The good news on drivers: in my own experience so far, I didn’t have to install any drivers. As noted above, I uninstalled the ones I put on the new OS. I didn’t even have to install nVidia and ASUS drivers for support at the motherboard level. Microsoft seems to have actually figured it out. So far, everything I need is installed and working correctly.
I will say that Mac has a better audio chip. The same WAV song played on iTunes sounds distinctly crisper, clearer, and more “natural” on the Mac. I reported in an earlier post that I couldn’t distinguish between the great iTunes Windows and the original CD – but that A/B comparison was run through the same audio chip, so on reflection it was a silly test of audio reproduction.
Not to hijack the OS conversation, but the best solution is to buy an external USB DAC – digital to analog converter. Art Dudley of Stereophile praises the $99 HRT Music Streamer USB D/A Converter to the skies, and the lab test charts back up his claim. (There is also a $299 version with a slightly better chip). These things are not toys for the iPod crowd, but a serious power tool for any audiophile who pumps WAV libraries of a PC or Mac music server through a serious home entertainment or audio system. Turns out, the digital audio really is a part of the USB bus stream. DAC devices like this allow interception and processing before our relatively weak motherboard audio processors convert it to analog for your headsets, PC speakers, or stereo line-in cable.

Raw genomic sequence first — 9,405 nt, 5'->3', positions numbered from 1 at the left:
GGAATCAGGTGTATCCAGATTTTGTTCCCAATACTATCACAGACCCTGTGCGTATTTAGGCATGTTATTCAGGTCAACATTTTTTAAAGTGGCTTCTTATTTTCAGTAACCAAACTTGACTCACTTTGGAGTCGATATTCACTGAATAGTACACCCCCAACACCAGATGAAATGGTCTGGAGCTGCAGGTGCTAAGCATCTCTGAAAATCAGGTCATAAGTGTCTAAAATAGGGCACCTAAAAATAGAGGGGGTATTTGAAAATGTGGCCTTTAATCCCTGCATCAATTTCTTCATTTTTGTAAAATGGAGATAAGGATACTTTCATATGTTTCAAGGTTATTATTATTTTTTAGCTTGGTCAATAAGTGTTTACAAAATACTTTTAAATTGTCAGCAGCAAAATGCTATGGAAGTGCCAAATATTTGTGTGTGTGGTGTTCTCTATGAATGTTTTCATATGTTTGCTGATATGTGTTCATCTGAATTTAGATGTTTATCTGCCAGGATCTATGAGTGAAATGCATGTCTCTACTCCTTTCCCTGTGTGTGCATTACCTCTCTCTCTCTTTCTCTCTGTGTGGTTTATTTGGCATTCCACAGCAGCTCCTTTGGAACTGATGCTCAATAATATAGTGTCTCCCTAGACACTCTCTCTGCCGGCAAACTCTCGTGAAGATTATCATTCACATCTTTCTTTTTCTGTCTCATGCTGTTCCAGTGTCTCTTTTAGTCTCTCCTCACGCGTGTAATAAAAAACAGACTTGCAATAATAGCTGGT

Don’t get me wrong. The onboard chips are certainly more than adequate for iPod, MP3 and AAW compressed sound. I was certainly impressed with my RealTek and SoundMAX sound chips. For WAV reproduction, better digital to analog conversion makes a difference you can hear at once. Thanks to Mac for demonstrating that.
Even the new Snow Leopard 10.6.2 is still working through a few refinements (the buggy Skype once crashed it, so I uninstalled Skype). So far, I would say Microsoft has done a remarkable job of simplifying the installation and presenting a clean OS we can look forward to using.
I do like my Mac better, and I’m not one of those “Mac vs. PC” snobs. I use the tools that do the job.
It’s a real pleasure to use Windows now, one I look forward to.